'Reinforcements' Arrive As More Credit Unions Become CDFI-Certified

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HOLLYWOOD, Calif.-The road for community development credit unions will never be an easy one, but after three decades in the movement Cliff Rosenthal is gratified to welcome the "reinforcements" that have arrived recently.

The president and CEO of the National Federation of CDCUs told Credit Union Journal the group benefitted from a "tremendous influx" of new members served by community development CUs in 2010: to 1.6 million from 1 million. In addition, he said a number of "substantial-sized" credit unions have joined the CDFI world as the Federation's membership reached an all-time high of 235 CUs.

The Federation discovered many of these newly CDFI-certified credit unions already were working with low-income communities, he noted, just not in a "systematic way."

"Obviously these last two years have been difficult ones, but we hope at the very least the rate of growing distress is slowing. 2010 was less bad for our credit unions than 2009," he said. "The new members and new credit unions are nice. I am very encouraged by the reinforcements and the new capacity and energy they bring. After 30 years, this is a great moment for me."

Two funding sources-the Community Development Capital Initiative (CDCI) and the CDFI Fund have made "a world of difference," Rosenthal said. Even so, he lamented the loss of approximately 100 credit unions per year, many of them smaller CUs.

Still, while "it is always going to be a struggle," he said everyone involved in the Federation believes retaining independent identities of credit unions is important. He said no one believes the answer is "giving up a charter to be part of a larger institution."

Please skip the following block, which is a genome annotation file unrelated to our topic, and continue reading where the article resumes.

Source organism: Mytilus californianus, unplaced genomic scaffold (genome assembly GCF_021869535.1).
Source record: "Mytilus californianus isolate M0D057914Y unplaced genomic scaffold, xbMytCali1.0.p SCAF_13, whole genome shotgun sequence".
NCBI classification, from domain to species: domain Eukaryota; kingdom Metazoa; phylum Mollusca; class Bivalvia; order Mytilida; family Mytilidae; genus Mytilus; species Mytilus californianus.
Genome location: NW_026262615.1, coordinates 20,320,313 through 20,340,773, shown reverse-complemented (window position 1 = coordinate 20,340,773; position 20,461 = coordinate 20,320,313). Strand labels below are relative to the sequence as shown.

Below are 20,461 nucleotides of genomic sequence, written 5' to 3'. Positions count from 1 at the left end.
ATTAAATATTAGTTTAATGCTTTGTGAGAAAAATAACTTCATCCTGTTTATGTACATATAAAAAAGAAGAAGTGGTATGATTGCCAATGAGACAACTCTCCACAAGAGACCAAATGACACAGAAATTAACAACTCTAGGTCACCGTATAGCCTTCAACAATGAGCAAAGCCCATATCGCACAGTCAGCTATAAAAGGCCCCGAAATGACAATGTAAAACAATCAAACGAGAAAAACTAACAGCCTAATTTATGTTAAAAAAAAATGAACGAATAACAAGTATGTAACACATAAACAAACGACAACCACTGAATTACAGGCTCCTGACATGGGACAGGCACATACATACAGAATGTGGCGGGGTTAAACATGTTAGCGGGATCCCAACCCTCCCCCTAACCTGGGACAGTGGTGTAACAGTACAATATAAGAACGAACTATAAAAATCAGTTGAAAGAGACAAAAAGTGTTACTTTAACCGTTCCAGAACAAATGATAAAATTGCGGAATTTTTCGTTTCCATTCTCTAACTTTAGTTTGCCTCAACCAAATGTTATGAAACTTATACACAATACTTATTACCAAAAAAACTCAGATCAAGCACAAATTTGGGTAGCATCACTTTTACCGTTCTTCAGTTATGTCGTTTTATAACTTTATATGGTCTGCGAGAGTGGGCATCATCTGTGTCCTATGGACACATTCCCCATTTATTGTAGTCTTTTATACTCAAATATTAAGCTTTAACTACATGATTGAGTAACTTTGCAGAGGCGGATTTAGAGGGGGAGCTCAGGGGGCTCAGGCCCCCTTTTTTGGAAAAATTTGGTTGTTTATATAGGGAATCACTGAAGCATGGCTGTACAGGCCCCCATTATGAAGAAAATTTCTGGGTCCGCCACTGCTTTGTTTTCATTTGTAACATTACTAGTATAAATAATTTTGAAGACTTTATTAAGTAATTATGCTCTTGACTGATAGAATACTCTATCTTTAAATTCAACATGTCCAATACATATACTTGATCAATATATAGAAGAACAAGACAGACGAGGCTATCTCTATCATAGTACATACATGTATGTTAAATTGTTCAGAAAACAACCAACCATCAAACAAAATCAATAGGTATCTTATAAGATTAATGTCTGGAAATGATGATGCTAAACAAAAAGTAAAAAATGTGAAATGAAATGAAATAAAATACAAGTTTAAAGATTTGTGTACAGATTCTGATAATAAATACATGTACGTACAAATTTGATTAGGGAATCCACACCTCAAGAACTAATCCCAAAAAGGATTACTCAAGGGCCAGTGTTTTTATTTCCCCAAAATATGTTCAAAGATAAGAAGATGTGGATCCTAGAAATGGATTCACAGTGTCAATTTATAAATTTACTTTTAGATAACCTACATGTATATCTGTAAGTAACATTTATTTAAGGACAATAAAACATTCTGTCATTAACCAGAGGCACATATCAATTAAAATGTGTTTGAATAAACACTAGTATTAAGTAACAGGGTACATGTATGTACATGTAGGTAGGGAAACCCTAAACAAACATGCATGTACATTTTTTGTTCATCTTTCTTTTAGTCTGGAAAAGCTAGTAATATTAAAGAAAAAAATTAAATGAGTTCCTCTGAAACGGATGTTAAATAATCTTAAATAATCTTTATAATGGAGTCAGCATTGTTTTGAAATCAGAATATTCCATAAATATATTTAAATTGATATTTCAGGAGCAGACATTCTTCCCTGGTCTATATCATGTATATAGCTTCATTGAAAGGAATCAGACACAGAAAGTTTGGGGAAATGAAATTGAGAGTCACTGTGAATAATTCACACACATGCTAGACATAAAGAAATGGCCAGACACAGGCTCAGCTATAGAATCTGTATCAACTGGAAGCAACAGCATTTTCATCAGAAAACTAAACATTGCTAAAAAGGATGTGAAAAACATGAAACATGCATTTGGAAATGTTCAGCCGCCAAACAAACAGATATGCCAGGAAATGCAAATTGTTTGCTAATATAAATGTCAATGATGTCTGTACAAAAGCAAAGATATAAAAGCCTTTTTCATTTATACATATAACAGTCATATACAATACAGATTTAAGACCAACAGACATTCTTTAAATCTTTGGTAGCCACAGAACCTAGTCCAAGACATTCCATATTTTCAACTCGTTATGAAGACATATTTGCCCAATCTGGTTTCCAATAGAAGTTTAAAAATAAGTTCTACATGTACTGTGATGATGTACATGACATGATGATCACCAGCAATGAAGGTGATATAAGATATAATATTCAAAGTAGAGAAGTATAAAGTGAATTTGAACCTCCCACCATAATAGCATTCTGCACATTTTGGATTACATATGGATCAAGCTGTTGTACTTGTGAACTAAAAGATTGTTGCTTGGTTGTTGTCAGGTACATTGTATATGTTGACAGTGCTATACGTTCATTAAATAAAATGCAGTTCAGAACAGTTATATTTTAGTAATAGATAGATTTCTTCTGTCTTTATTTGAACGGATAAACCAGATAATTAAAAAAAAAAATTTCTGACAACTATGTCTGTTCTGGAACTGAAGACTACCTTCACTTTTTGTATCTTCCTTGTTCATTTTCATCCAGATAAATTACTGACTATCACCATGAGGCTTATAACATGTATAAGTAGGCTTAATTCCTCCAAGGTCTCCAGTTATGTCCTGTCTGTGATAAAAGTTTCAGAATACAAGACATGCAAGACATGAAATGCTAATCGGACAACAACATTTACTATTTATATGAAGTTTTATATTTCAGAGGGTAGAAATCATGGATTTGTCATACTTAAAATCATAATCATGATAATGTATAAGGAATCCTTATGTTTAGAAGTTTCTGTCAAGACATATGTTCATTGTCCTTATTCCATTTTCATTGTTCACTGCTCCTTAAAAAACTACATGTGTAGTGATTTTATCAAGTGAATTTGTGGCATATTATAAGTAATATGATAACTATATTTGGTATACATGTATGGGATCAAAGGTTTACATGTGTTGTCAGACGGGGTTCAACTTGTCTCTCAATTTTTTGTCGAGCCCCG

For one thing, Rosenthal explained, there is no guarantee the loan standards of the larger CU would fit in with the mission of the merged-out CDCU. "Our credit unions loan to people whose credit scores are lower than most CUs are comfortable with. They make loans that most regulators are not comfortable with. But if we don't do it, who will? The used car lot at 36%, that's who."

It takes a special group to run a CDCU, Rosenthal said, especially in the face of pressure from regulators who discourage loans to credit scores less than 680.

"Only the strong survive, and I'm not just talking about being strong financially," he said. "Years of pushing back tires people out; years of examiners telling them they are doing the wrong thing."

During the recession, Rosenthal said he heard despair among CDCU managers that he had never heard before as the result of regulatory pressure. "Being told you are taking on too much risk takes an emotional toll."

The biggest change from 30 years ago is expectations are higher, even among low-income consumers, he said.

"Back then, when discrimination and redlining was even more prevalent, people were just so happy to get any type of loan. Today, we need to offer convenience and a range of products and services. It is hard to keep up."

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